Hedges and textual communicative function in medical english written discourse
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This paper discusses how the communicative purpose of the different rhetorical sections of research papers (RP) and case reports (CR) in medical English written discourse influences the frequency and category distribution of the modulation devices (hedges) used in each section. To this end, we analyzed a corpus of 15 articles drawn from five leading medical journals. Hedges were identified by means of a contextual analysis, their frequency was recorded in the different rhetorical sections of the 15 articles, and their percentages (over the total number of running words) were computed. The hedges recorded were then classified according to five pre-established categories, and their percentual distribution per category was evaluated in each rhetorical section. The results were analyzed by means of Chi-square tests. Our research indicates that the three most frequently used hedging devices in both text-types (shields, approximators and compound hedges) account for over 90% of the total number of hedges used in our sample. The Discussion (RP) /Comment (CR) sections are the most heavily hedged sections, whereas the Methods (RP) and the Case Report sections (CR) are the least-hedged rhetorical divisions (p=.001 and .071 respectively). The Introduction section of both RP and CR favors shields (mainly epistemic verbs) as a hedging convention followed by approximators (negative or quasi negative expressions in RP Introductions, and adaptors of frequency in CR Introductions). In the Introduction hedges allow researchers to establish an "early niche" for their research. Scientific writers mostly resort to approximators as a hedging technique in the Methods section (p=.0001) as well as in the Results sections of RP and in the Case Report sections of CR. Shields (mostly modal verbs) are also used (although to a much lesser extent) in the Result section of RP to evaluate, interpret and comment on the findings of the research being reported. Both shields and compound-hedges are the most frequently encountered hedging devices in the Discussion/Comments sections of RP and CR. Finally, the distribution of hedges in the Case Report section in CR resembles that observed in the Result section in RP, but it is significantly richer in approximators (p= .0001) used for describing symptoms and for conveying the idea of range. We conclude that the choice of expressions of tentativeness and flexibility is dictated by the general structure of the discourse, by its communicative purpose, by the level of claim the writers wish to make, and by the authors' pretension to universality and generalization. Because hedging in scientific discourse is a necessary and vitally important skill, we finally provide some pedagogical implications of our research such as the use of sensitization, translation and rewriting exercises in ESP courses.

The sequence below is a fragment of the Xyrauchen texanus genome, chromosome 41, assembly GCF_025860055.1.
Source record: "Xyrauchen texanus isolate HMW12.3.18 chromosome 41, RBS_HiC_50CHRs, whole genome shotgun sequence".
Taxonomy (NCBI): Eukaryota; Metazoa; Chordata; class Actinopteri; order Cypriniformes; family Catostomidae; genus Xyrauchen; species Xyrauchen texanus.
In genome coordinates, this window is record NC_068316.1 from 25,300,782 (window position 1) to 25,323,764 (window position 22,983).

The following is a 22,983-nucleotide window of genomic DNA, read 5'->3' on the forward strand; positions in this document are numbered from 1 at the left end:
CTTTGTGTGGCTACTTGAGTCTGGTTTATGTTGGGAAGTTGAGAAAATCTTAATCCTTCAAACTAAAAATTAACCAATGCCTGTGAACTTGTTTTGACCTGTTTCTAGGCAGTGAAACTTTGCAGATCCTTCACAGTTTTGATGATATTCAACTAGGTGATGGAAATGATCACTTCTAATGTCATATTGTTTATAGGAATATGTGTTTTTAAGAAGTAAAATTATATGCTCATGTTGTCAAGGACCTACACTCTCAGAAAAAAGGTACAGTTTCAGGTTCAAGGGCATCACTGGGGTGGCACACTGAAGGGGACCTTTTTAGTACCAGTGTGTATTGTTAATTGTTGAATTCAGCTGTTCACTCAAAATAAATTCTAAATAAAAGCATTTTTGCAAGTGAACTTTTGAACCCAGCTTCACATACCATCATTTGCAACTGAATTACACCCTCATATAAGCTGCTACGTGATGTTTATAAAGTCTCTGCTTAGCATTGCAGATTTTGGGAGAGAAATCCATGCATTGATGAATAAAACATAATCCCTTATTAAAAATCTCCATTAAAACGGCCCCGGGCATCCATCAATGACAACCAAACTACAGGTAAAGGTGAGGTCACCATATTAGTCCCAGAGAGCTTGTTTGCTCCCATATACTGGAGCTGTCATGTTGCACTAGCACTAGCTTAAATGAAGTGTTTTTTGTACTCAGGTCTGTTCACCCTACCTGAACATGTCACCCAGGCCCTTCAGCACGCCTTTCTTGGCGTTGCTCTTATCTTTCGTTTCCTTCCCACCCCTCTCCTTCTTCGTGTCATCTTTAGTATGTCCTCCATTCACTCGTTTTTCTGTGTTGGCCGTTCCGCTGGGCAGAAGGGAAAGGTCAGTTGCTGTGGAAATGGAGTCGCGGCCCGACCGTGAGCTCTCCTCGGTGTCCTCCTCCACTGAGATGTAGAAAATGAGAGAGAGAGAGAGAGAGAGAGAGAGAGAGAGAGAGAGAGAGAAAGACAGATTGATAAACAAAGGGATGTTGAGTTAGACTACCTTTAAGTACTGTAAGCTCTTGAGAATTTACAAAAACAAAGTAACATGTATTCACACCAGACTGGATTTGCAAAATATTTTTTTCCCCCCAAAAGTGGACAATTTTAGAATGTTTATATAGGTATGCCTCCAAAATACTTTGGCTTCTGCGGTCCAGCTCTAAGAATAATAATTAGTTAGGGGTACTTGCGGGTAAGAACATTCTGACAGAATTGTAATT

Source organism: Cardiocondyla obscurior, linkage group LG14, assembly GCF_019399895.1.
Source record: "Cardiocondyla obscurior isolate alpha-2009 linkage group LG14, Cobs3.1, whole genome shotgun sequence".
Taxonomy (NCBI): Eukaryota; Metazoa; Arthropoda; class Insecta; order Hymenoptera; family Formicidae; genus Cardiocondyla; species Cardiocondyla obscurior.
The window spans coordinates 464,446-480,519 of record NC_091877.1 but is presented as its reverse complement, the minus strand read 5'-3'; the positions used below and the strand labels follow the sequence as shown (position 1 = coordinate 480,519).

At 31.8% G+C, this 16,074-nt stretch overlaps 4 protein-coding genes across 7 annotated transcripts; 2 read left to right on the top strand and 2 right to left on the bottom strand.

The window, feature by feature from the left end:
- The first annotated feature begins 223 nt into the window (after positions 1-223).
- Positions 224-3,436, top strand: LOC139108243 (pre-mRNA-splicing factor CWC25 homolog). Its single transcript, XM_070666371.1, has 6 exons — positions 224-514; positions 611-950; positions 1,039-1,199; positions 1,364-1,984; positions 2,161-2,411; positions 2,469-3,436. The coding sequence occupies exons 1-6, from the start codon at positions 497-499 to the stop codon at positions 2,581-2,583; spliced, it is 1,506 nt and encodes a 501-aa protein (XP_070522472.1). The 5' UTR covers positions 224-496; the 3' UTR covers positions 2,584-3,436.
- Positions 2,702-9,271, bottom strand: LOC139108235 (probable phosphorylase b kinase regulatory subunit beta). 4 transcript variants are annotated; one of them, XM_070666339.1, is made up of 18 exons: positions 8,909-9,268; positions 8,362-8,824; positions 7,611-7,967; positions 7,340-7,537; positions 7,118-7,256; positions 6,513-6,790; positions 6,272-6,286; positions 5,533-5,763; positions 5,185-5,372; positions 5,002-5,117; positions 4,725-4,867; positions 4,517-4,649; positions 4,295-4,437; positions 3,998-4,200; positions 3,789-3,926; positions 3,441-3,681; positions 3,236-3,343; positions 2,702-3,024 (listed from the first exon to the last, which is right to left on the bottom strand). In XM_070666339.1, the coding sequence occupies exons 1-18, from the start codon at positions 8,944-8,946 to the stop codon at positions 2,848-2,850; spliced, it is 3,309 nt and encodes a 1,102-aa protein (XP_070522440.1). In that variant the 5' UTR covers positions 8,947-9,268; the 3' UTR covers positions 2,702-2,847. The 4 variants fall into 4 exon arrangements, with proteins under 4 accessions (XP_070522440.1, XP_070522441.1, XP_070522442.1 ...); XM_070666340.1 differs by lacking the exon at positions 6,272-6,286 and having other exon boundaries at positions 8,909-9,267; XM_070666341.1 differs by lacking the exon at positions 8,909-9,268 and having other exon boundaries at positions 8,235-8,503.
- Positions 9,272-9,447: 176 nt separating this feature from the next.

|Editor||English for Specific Purposes. 13(2), 149-171|